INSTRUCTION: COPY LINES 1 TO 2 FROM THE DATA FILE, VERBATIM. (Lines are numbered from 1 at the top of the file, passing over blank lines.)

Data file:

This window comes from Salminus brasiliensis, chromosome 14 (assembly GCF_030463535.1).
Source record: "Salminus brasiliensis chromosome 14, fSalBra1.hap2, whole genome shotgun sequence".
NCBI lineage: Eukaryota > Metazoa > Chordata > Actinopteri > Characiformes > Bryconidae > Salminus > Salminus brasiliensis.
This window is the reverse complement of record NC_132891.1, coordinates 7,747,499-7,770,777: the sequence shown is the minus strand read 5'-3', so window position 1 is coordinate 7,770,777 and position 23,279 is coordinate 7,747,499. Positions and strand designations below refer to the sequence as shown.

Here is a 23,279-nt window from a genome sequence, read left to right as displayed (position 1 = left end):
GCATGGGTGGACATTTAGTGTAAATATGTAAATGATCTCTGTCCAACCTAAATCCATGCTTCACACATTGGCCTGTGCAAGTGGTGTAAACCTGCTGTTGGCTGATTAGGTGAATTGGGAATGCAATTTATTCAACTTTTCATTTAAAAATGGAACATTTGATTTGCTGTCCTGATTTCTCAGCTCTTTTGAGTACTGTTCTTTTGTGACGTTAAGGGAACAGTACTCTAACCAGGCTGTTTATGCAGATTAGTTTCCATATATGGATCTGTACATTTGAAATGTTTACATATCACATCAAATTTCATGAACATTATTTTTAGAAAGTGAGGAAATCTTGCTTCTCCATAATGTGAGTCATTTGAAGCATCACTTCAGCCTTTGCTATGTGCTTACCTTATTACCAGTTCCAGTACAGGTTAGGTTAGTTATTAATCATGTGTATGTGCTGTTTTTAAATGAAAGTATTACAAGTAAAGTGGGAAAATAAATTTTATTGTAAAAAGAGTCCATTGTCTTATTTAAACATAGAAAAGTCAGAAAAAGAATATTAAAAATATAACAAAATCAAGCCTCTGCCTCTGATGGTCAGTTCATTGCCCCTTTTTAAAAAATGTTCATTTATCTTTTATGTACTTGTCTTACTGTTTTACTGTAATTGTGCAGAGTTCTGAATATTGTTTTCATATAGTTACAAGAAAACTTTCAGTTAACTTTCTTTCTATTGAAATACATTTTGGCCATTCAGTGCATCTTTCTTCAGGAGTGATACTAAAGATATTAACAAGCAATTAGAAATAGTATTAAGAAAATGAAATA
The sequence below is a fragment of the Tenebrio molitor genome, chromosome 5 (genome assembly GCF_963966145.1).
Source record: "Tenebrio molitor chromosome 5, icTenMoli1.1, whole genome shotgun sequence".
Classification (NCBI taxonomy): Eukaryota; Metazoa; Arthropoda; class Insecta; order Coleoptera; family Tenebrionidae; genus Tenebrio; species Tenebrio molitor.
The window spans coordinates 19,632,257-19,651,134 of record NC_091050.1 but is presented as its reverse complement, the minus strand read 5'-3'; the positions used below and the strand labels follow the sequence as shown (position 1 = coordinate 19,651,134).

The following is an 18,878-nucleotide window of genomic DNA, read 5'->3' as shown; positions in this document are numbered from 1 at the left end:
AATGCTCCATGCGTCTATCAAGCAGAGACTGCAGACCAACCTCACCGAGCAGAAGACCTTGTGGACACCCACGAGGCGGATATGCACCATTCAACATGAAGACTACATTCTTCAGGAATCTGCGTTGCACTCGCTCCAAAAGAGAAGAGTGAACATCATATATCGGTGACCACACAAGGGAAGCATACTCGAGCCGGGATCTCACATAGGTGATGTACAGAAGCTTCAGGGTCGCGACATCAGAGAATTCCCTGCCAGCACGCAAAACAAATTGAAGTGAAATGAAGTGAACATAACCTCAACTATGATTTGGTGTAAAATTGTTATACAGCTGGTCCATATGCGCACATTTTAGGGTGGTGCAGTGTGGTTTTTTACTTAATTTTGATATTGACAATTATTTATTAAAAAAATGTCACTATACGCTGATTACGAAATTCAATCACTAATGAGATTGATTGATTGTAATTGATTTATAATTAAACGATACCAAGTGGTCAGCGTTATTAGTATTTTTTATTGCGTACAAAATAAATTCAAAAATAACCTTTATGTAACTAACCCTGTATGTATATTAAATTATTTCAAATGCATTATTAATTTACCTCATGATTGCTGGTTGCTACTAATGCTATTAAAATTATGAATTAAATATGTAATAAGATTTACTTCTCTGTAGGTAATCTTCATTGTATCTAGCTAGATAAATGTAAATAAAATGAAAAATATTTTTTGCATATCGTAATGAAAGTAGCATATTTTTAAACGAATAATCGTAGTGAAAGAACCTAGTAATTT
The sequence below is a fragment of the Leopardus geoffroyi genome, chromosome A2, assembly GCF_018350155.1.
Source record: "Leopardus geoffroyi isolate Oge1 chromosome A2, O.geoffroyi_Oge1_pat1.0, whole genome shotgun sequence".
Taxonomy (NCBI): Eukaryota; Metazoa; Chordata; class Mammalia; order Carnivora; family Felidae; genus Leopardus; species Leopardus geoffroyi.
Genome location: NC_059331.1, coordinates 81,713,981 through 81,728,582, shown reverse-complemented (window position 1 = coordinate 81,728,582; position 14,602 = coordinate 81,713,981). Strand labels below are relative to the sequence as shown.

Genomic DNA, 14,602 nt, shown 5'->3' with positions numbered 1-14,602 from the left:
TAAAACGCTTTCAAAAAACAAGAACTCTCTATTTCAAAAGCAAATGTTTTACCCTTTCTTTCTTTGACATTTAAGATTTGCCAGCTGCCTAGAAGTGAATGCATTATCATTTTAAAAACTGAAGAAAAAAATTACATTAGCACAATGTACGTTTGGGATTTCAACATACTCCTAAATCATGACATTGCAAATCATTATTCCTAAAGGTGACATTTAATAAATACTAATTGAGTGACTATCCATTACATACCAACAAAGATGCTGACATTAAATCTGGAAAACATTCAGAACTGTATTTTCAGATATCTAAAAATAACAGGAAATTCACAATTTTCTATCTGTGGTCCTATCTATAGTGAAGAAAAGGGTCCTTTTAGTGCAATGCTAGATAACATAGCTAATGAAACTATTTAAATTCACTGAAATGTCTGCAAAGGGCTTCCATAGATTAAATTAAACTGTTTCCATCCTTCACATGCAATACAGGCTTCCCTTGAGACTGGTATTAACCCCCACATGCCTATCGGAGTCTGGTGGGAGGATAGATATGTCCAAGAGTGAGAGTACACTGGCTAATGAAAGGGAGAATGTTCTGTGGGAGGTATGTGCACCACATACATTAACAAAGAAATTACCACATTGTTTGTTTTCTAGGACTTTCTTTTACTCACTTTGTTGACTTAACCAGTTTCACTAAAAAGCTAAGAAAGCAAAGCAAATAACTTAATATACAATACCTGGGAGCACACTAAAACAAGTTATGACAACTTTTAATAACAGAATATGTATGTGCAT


This window comes from Salminus brasiliensis, chromosome 14 (assembly GCF_030463535.1).
Source record: "Salminus brasiliensis chromosome 14, fSalBra1.hap2, whole genome shotgun sequence".